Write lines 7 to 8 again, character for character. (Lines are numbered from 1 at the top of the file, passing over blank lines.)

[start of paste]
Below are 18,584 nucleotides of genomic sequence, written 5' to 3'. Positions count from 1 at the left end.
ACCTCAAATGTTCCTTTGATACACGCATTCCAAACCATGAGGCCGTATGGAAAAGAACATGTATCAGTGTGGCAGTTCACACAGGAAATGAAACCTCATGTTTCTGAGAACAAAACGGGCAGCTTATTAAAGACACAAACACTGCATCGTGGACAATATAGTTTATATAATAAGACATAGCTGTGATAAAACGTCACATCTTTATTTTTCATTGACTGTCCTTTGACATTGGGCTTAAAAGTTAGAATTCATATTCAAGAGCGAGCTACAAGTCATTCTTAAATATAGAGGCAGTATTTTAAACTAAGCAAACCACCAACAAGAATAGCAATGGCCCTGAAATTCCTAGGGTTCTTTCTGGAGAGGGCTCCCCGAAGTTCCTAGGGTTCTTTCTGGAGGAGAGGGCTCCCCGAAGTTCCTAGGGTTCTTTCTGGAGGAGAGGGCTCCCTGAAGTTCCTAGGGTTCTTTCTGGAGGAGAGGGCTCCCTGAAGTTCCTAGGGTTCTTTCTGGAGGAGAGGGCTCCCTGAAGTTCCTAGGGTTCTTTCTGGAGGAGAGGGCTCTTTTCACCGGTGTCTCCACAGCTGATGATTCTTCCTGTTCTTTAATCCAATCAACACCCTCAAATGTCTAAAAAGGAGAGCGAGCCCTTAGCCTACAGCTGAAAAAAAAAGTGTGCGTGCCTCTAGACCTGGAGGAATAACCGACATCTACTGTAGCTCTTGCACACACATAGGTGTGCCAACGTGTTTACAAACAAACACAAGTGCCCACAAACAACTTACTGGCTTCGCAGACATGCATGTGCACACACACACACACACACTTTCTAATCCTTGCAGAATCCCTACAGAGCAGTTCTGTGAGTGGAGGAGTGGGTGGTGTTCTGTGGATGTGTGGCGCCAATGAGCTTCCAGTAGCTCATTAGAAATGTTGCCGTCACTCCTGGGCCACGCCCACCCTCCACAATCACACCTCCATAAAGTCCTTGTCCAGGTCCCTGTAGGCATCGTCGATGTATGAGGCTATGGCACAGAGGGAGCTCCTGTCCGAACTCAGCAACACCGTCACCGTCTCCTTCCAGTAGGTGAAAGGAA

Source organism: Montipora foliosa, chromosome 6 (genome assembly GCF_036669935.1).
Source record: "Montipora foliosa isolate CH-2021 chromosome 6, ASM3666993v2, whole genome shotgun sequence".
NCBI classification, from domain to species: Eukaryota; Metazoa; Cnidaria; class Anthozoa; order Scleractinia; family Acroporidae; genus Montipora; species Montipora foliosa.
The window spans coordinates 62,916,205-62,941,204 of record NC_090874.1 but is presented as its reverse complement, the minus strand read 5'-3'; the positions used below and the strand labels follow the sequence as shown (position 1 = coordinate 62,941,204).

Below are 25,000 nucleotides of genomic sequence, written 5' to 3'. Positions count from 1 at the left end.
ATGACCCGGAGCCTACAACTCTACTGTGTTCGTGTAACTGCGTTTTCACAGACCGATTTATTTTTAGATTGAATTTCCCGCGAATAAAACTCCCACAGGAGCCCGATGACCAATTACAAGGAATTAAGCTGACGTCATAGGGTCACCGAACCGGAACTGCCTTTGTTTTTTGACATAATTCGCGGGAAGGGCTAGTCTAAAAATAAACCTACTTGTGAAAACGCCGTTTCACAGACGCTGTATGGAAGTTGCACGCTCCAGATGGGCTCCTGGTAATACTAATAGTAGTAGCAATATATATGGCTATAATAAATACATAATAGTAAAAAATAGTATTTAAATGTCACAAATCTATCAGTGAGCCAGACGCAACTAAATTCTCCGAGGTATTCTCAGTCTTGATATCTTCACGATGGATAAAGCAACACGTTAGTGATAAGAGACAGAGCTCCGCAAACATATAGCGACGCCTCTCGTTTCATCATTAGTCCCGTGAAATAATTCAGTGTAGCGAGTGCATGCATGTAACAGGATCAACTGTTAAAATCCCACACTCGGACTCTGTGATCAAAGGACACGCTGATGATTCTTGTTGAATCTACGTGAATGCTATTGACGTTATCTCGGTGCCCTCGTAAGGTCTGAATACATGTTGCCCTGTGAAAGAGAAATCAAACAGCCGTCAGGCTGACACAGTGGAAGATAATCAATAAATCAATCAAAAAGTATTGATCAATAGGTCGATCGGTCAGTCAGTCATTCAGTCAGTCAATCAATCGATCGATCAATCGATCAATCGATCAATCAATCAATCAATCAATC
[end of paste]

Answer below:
Below are 25,000 nucleotides of genomic sequence, written 5' to 3'. Positions count from 1 at the left end.
ATGACCCGGAGCCTACAACTCTACTGTGTTCGTGTAACTGCGTTTTCACAGACCGATTTATTTTTAGATTGAATTTCCCGCGAATAAAACTCCCACAGGAGCCCGATGACCAATTACAAGGAATTAAGCTGACGTCATAGGGTCACCGAACCGGAACTGCCTTTGTTTTTTGACATAATTCGCGGGAAGGGCTAGTCTAAAAATAAACCTACTTGTGAAAACGCCGTTTCACAGACGCTGTATGGAAGTTGCACGCTCCAGATGGGCTCCTGGTAATACTAATAGTAGTAGCAATATATATGGCTATAATAAATACATAATAGTAAAAAATAGTATTTAAATGTCACAAATCTATCAGTGAGCCAGACGCAACTAAATTCTCCGAGGTATTCTCAGTCTTGATATCTTCACGATGGATAAAGCAACACGTTAGTGATAAGAGACAGAGCTCCGCAAACATATAGCGACGCCTCTCGTTTCATCATTAGTCCCGTGAAATAATTCAGTGTAGCGAGTGCATGCATGTAACAGGATCAACTGTTAAAATCCCACACTCGGACTCTGTGATCAAAGGACACGCTGATGATTCTTGTTGAATCTACGTGAATGCTATTGACGTTATCTCGGTGCCCTCGTAAGGTCTGAATACATGTTGCCCTGTGAAAGAGAAATCAAACAGCCGTCAGGCTGACACAGTGGAAGATAATCAATAAATCAATCAAAAAGTATTGATCAATAGGTCGATCGGTCAGTCAGTCATTCAGTCAGTCAATCAATCGATCGATCAATCGATCAATCGATCAATCAATCAATCAATCAATC